Text: H.R.4613 — 114th Congress (2015-2016)All Information (Except Text)

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Introduced in House (02/25/2016)


114th CONGRESS
2d Session
H. R. 4613


To amend title 18, United States Code, with respect to civil forfeitures relating to certain seized animals.


IN THE HOUSE OF REPRESENTATIVES

February 25, 2016

Mr. Katko (for himself and Ms. Judy Chu of California) introduced the following bill; which was referred to the Committee on the Judiciary


A BILL

To amend title 18, United States Code, with respect to civil forfeitures relating to certain seized animals.

Be it enacted by the Senate and House of Representatives of the United States of America in Congress assembled,

SECTION 1. Short title.

This Act may be cited as the “Help Extract Animals from Red Tape Act of 2016” or the “HEART Act of 2016”.

SEC. 2. Reduced notice period.

Section 983(a)(1)(A) of title 18, United States Code, is amended by adding at the end the following new clause:

“(vi) With respect to an animal seized under section 26 of the Animal Welfare Act or under section 1955 of this title, clauses (i), (ii), (iii), and (v), shall be applied by substituting ‘30-days’ for ‘60-days’.”.

SEC. 3. Bond hearing procedures.

Section 983(a) of title 18, United States Code, is amended by adding at the end the following:

“(5) (A) If an animal is seized under section 26 of the Animal Welfare Act or under section 1955 of this title, the Government may, not later than 21 days after a claim is filed under paragraph (2) or (4), petition in United States district court for a bond hearing relating to that claim. Upon filing the petition, the Government shall give the person claiming an interest in the animal actual notice of the hearing. The court shall, except upon good cause shown, commence that hearing not later than 15 days after the date that the person receives the notice required under this subparagraph.

“(B) Not later than 5 days prior to the hearing date, the Government shall provide an accounting of the costs already incurred, and the estimated reasonable and anticipated costs of future care for the animal per day, to both the court and the person claiming an interest in the animal.

“(C) (i) Unless the person claiming an interest in the animal shows good cause not to require a bond, the court shall order that person to post a bond.

“(ii) The amount of the bond shall be that amount the court determines sufficient to reimburse all reasonable and anticipated costs of caring for the animal from the date of seizure to a date the court deems appropriate, unless the court determines the person claiming an interest in the animal is financially unable to post a bond in that amount. In that case, the court may set the amount of the bond to cover partial payment of those costs.

“(iii) In determining whether the person claiming an interest in the animal has an inability to pay a bond, the court shall consider—

“(I) the income, earning capacity, and financial resources of the person claiming an interest in the animal;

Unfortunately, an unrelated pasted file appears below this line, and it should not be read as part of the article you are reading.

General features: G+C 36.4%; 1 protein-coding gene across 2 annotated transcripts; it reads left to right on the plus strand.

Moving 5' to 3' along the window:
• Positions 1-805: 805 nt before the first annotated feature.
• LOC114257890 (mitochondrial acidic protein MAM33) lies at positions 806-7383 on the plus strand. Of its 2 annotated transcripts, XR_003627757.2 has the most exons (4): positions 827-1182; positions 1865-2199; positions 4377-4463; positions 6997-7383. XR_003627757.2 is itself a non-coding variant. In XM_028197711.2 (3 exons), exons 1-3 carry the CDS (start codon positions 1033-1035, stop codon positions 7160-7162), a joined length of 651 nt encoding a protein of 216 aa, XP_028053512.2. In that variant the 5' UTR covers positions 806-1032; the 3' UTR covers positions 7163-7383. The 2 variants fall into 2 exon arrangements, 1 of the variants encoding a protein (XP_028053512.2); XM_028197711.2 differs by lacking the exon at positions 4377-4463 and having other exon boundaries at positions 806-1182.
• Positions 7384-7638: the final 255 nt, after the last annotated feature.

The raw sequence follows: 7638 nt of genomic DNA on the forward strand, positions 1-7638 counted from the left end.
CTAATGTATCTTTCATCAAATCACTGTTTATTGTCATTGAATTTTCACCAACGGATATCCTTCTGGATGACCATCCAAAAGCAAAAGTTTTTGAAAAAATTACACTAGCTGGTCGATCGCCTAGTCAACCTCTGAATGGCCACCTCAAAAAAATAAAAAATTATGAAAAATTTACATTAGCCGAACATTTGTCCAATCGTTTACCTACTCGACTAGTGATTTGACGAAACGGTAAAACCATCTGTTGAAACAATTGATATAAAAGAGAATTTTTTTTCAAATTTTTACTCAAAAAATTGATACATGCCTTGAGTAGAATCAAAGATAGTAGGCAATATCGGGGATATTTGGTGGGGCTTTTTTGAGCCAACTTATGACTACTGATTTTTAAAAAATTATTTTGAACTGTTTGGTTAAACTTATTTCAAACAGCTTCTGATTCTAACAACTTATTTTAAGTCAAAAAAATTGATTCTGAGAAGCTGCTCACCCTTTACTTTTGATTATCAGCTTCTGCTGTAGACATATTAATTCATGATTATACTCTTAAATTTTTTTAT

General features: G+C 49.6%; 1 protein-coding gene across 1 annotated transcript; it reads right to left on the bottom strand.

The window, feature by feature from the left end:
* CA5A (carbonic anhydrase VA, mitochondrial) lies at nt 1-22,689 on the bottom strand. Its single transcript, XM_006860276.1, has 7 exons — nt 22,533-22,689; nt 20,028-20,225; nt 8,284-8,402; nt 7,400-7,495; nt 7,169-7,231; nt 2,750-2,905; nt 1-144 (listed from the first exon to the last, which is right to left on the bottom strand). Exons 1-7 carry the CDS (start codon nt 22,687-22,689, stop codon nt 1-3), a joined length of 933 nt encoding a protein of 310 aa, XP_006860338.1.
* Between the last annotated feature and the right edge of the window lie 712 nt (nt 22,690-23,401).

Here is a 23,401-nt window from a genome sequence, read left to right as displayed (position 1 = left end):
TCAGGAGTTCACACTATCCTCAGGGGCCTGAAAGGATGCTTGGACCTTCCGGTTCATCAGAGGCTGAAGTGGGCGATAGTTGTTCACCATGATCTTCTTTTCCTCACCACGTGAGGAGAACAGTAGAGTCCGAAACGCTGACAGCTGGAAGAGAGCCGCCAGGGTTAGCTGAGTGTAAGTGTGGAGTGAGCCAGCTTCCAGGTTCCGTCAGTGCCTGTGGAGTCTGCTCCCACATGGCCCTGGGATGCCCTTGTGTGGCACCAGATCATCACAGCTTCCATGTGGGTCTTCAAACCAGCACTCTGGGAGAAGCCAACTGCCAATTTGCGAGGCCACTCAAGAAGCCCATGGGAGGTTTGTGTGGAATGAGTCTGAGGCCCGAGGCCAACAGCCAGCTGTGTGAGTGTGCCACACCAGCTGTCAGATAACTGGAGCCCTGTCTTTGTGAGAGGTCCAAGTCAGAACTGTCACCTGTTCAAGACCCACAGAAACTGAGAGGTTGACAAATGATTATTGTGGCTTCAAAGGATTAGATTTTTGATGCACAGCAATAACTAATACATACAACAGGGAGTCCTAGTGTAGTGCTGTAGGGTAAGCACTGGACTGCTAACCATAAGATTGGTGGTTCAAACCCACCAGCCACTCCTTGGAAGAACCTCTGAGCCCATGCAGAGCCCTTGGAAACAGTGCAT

“(II) the actual cost of care for the animal prior to seizure of the animal by the person claiming an interest in the animal, including but not limited to food, vaccinations, veterinary expenses, and licenses; and

“(III) such other factors as the court deems appropriate.

“(iv) If the court does not order the posting of a bond, or orders a bond in an amount that would only cover partial payment of these costs, the court shall state on the record the reason for that action.

“(D) If the person claiming an interest in the animal fails to post the bond as ordered by the end of the 15th day beginning after the date of the issuance of the order, the court may order the immediate forfeiture to the Government of the seized animal to which the order applies.

“(E) If a bond is posted under this subparagraph, the seizing agency or the United States Marshals Service may draw from the bond the actual reasonable costs incurred in caring for the seized animal.

“(F) Any unspent portion of the bond shall be returned to the person claiming an interest in the animal upon resolution of the forfeiture proceedings.

“(G) If the person claiming an interest in the animal posts a bond and prevails in the forfeiture proceedings—

“(i) that person shall be entitled to receive the full amount that person posted as a bond under this subparagraph; and

“(ii) the Government shall reimburse any amount drawn under subparagraph (E) necessary to provide that full amount.

“(H) In this subparagraph, the term ‘reasonable and anticipated costs’ includes food, boarding, veterinary care (including humane euthanasia where appropriate), transport, and any other costs the court deems necessary to provide care to the seized animal.

“(I) Nothing in this subparagraph prevents, in lieu of posting security or proceeding to a forfeiture hearing, the voluntary permanent relinquishment of an animal by its owner to—

“(i) an animal control or animal shelter;

“(ii) an animal protection organization; or

“(iii) the Government.

“(J) The testimony of a person at a hearing held under this subsection is not admissible against that person in any criminal proceeding, except in a prosecution for perjury, and does not waive that person's right against self-incrimination.”.


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